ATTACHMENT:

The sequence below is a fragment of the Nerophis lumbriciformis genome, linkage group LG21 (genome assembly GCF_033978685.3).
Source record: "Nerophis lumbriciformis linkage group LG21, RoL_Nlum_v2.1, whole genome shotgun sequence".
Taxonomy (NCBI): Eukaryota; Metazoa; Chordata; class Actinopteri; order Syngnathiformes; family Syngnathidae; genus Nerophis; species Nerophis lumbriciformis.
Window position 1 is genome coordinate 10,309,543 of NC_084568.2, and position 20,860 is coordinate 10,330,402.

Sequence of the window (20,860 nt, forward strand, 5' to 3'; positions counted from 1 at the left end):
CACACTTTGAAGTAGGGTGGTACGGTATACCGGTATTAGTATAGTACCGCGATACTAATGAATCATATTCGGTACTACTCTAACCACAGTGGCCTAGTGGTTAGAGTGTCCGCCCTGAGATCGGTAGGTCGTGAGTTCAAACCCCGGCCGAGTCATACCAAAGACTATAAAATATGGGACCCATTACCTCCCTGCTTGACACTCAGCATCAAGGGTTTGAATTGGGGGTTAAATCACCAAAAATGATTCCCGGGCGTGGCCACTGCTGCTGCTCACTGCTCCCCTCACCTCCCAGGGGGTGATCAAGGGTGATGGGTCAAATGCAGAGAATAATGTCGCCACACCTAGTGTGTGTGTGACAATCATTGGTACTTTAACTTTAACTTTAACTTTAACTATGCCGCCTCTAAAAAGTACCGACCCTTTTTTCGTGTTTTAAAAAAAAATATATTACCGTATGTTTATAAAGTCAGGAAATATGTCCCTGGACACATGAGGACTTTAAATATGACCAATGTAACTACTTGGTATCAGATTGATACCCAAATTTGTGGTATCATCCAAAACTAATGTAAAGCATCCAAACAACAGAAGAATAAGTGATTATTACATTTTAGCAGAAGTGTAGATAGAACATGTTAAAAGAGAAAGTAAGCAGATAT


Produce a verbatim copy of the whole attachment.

The sequence below is a fragment of the Nerophis lumbriciformis genome, linkage group LG21 (genome assembly GCF_033978685.3).
Source record: "Nerophis lumbriciformis linkage group LG21, RoL_Nlum_v2.1, whole genome shotgun sequence".
Taxonomy (NCBI): Eukaryota; Metazoa; Chordata; class Actinopteri; order Syngnathiformes; family Syngnathidae; genus Nerophis; species Nerophis lumbriciformis.
Window position 1 is genome coordinate 10,309,543 of NC_084568.2, and position 20,860 is coordinate 10,330,402.

Sequence of the window (20,860 nt, forward strand, 5' to 3'; positions counted from 1 at the left end):
CACACTTTGAAGTAGGGTGGTACGGTATACCGGTATTAGTATAGTACCGCGATACTAATGAATCATATTCGGTACTACTCTAACCACAGTGGCCTAGTGGTTAGAGTGTCCGCCCTGAGATCGGTAGGTCGTGAGTTCAAACCCCGGCCGAGTCATACCAAAGACTATAAAATATGGGACCCATTACCTCCCTGCTTGACACTCAGCATCAAGGGTTTGAATTGGGGGTTAAATCACCAAAAATGATTCCCGGGCGTGGCCACTGCTGCTGCTCACTGCTCCCCTCACCTCCCAGGGGGTGATCAAGGGTGATGGGTCAAATGCAGAGAATAATGTCGCCACACCTAGTGTGTGTGTGACAATCATTGGTACTTTAACTTTAACTTTAACTTTAACTATGCCGCCTCTAAAAAGTACCGACCCTTTTTTCGTGTTTTAAAAAAAAATATATTACCGTATGTTTATAAAGTCAGGAAATATGTCCCTGGACACATGAGGACTTTAAATATGACCAATGTAACTACTTGGTATCAGATTGATACCCAAATTTGTGGTATCATCCAAAACTAATGTAAAGCATCCAAACAACAGAAGAATAAGTGATTATTACATTTTAGCAGAAGTGTAGATAGAACATGTTAAAAGAGAAAGTAAGCAGATAT